The turn-out was not only impressive in terms of numbers but also variety and while German machinery dominated, the show was open to all and as a result there was a good mix of modded cars in attendance. Gravity offered a combination of indoor and outdoor exhibition areas, which was definitely a good combo, and with great weather it didn’t matter if your car spent the day inside or outside, it was guaranteed to look good either way.

    It goes without saying that the multitude of #BMW s present on the day looked exceedingly good and there was a fantastic mix of Bavarian machinery with something for everyone to enjoy. Steve Foxall’s fabulous #M50 #turbo E30, which you can read about on p40, was there along with Lala Miah’s awesome bagged E24 635CSi on its custom Throwing Star splits. Dan Taylor had brought along his air-ride E46 M3 on custom #BBS RSIIs and sporting ultra-sexy carbon front wings. Edward Johnston’s wild, big winged E36 Touring was also there and it has not lost any of its visual impact since we first saw it. Am Singh was also in attendance with his ex- #PBMW feature car bad boy bagged X5 on Brada splits, and Sumil Pancholi’s beautiful black E39, another ex-PBMW feature car, was also on show parked alongside Shaun Grazette’s E92 on Blitz Technospeed Z1s, the pair showing off matching red headlights. We also loved Kaz Singh’s bagged E39 on Rotiform LHRs and Charlie Evans’ static E28 on Schnitzer Type 1 Racing wheels.

    Judging by the quality of cars on show and the attendance, the SlammedUK team should be incredibly pleased with how the inaugural Gravity show turned out. This is one show you definitely don’t want to miss out on in 2017.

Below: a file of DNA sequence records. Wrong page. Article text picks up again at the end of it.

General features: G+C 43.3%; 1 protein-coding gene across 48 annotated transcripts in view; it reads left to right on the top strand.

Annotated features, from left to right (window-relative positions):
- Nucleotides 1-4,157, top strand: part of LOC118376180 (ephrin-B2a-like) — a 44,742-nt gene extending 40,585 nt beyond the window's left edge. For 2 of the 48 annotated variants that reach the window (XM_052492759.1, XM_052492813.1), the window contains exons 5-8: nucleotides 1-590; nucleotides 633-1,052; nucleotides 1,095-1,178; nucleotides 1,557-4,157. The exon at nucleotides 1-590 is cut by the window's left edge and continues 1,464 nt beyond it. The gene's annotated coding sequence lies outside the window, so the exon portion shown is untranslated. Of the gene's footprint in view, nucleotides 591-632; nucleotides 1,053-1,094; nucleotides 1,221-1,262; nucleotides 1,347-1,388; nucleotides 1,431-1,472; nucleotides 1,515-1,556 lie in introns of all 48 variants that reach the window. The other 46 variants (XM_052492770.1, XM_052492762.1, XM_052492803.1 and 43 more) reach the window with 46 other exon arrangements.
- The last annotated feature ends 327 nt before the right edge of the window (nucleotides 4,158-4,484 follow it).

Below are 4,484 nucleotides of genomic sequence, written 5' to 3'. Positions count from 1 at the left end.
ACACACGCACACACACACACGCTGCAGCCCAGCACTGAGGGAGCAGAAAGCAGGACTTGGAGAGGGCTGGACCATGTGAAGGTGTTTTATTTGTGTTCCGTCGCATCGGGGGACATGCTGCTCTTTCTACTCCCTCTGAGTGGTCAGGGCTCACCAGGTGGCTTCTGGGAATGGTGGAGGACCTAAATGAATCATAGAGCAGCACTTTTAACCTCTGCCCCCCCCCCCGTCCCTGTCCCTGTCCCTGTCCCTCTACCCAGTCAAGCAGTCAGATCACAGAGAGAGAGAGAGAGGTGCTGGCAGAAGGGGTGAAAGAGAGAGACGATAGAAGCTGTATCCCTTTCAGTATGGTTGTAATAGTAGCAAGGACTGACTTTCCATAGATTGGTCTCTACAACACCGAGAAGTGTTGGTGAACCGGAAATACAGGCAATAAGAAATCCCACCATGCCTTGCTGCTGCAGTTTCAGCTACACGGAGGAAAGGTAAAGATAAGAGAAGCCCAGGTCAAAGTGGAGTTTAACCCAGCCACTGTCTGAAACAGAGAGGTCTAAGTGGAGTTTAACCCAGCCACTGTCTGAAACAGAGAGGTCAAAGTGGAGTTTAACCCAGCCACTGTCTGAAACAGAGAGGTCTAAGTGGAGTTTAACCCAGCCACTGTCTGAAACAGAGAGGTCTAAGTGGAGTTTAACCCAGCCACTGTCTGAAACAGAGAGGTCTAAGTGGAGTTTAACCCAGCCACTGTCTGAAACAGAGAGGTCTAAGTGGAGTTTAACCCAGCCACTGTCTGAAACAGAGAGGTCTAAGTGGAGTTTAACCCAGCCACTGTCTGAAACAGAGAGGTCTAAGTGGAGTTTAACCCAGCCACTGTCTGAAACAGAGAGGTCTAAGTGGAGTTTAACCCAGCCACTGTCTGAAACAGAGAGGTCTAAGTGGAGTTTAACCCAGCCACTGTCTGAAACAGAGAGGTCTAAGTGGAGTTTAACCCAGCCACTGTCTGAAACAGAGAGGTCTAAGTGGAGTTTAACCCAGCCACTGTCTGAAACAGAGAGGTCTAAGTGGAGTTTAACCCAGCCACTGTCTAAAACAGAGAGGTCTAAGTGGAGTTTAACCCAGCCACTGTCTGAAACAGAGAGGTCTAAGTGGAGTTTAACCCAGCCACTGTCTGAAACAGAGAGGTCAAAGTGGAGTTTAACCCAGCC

Steve Foxall’s mighty #BMW-M50 #turbo-powered #BMW-E30 , which you can read about.

    Kaz Singh’s very tidy bagged #BMW-E39 on #Rotiform LHRs.

    Am Singh’s tough-looking bagged and ICE’d #BMW-X5 .

    Edward Johnston’s #BMW-E36 / #BMW-M3 Touring has lost none of its impact.

    Dan Taylor’s slick #BMW-E46 / #BMW-M3-E46 .
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    / #Gravity-2016 / #Gravity

    With a great location and a fantastic turn-out, the first Gravity show was one of the most impressive inaugural events we’ve seen. Words: Elizabeth de Latour. Photos: #Matt-Dear . #2016

    First shows are always a slightly nerve-wracking affair but even juggernauts like Players had to start somewhere and by doing all the right things the chances of your inaugural event being a great success are much improved. It’s safe to say that #SlammedUK definitely did all the right things because the group’s first event, Gravity, held in Coventry got a whole load of love from everyone that attended.

    The turn-out was not only impressive in terms of numbers but also variety and while German machinery dominated, the show was open to all and as a result there was a good mix of modded cars in attendance. Gravity offered a combination of indoor and outdoor exhibition areas, which was definitely a good combo, and with great weather it didn’t matter if your car spent the day inside or outside, it was guaranteed to look good either way.